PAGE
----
The 2016 report identifies the city-owned property on Frio as a “Tier 2 site” for a baseball stadium, noting that while it has the advantage of being close to downtown, it “presents challenges due to railroad tracks and a highway.” A Union Pacific track runs along the western edge of the property, as well as that of the property purchased by Hill’s partnership.
Potential baseball stadium sites (from 2016 study)
Hill formed that partnership, Chilton Real Estate – Medina LP, in March with a co-manager, Roger Hill, according to filings from the Texas Secretary of State. The property is home to a warehouse with space leased by Lone Star Materials, a construction supply company, as well as about two acres of parking lot.
The partnership purchased the land from AK Gillis & Sons I Ltd., county deed records show. AK Gillis & Sons kept ownership of a 2.7-acre warehouse property directly north, sitting between the partnership’s land and the city-owned land.
In June, the Heron first reported that Weston Urban was hunting for land for a potential baseball stadium, specifically along the northern end of San Pedro Creek.
Around May, Weston Urban executives approached at least two owners of property near the northern terminus of the San Pedro Creek Culture Park seeking to buy land to build a stadium there, the Heron first reported.
They targeted land within the block bounded by Kingsbury, Camaron, West Martin and North Flores streets—another of the sites highlighted in the 2016 report.
[ Heron: Exclusive: Weston Urban pursuing land for potential sports stadium in downtown San Antonio | June 30, 2022 ]
One of those owners was the arts nonprofit Artpace San Antonio, which operates a parking lot and workshop within the block. Riley Robinson, the nonprofit’s director, said on Monday that Weston Urban hadn’t reached out since that meeting. He has said that the nonprofit isn’t looking to sell.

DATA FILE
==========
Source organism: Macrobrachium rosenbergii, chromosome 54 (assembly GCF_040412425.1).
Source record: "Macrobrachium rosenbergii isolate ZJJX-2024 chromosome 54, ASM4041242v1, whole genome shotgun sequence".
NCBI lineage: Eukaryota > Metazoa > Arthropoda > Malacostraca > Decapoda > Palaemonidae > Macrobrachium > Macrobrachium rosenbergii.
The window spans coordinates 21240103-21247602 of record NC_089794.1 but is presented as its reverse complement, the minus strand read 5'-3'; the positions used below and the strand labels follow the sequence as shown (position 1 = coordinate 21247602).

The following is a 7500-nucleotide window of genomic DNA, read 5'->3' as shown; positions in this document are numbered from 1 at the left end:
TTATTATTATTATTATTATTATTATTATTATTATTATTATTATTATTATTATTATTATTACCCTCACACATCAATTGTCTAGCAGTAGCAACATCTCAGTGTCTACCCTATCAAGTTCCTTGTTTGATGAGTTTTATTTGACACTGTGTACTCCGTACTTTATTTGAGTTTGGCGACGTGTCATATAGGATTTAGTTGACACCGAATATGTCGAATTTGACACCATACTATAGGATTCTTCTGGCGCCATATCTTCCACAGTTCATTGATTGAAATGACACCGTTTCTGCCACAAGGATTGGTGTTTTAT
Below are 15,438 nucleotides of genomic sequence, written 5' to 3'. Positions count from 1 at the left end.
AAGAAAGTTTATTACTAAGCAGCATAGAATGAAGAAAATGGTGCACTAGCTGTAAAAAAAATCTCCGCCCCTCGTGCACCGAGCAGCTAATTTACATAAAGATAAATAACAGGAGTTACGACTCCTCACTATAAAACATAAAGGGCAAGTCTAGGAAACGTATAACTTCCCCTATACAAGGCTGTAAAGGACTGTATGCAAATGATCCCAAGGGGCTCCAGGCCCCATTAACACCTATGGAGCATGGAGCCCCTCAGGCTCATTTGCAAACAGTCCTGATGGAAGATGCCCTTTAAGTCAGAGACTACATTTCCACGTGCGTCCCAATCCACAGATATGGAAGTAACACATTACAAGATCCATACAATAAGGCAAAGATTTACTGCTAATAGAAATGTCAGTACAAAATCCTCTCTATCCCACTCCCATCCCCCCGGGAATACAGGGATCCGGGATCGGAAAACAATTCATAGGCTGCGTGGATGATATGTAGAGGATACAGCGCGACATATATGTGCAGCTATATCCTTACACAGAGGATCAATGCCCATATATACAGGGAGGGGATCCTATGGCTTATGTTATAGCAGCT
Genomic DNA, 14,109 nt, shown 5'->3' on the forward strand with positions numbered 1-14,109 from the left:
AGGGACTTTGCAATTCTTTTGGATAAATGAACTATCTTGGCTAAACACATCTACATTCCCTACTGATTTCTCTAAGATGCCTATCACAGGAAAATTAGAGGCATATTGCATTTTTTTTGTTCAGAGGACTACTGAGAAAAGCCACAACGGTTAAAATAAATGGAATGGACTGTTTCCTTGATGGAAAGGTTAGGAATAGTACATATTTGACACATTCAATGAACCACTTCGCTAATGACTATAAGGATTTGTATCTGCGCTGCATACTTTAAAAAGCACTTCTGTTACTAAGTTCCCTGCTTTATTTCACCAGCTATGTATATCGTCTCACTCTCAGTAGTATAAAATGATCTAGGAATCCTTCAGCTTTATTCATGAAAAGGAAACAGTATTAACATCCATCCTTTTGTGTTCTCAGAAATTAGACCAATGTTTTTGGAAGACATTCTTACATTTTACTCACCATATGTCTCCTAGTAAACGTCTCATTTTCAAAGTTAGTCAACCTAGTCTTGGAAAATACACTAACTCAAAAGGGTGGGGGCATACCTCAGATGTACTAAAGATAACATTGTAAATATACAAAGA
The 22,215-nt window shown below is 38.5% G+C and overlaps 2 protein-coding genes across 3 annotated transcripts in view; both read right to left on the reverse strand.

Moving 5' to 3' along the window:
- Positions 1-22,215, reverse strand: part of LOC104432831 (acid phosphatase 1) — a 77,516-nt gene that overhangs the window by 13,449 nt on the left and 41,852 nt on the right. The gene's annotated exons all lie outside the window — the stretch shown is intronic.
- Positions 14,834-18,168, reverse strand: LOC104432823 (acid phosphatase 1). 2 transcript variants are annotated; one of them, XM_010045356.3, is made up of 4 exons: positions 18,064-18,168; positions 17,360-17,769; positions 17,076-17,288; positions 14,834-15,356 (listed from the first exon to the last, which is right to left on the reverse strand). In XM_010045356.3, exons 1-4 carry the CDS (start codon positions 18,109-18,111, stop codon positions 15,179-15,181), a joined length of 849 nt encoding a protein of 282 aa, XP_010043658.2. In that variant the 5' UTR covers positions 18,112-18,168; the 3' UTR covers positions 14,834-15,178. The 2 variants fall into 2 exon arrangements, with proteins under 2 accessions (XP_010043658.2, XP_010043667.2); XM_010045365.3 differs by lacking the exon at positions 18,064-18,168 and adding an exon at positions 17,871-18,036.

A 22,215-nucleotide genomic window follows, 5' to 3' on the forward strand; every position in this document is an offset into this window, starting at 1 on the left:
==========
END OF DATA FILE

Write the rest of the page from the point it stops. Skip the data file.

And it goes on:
On Aug. 25, Bruce Hill and Roger Hill formed another partnership named Chilton Real Estate – San Pedro, state filings show.
Both that company and Chilton Real Estate – Medina share an address with BHCH Mineral, the oil and gas investment firm where Bruce Hill serves as president and principal owner, according to the website for Fulton Property Group, a residential development firm where he serves as a principal. That website also identifies him as a board member and part owner of the Spurs.
The current owner of the Missions, Elmore Sports Group, is expected to sell the team on Nov. 15 to the investors, who are operating through a company named Designated Bidders LLC, according to the agenda for City Council’s meeting on Thursday. Hill formed Designated Bidders in April and is listed as its manager, state filings show.
On Thursday, council will vote on whether to reassign the lease it had inked Elmore, allowing Elmore to use the city-owned Nelson Wolff Municipal Stadium, to another entity owned by Designated Bidders.
Richard Webner is a freelance journalist covering Austin and San Antonio, and a former San Antonio Express-News business reporter.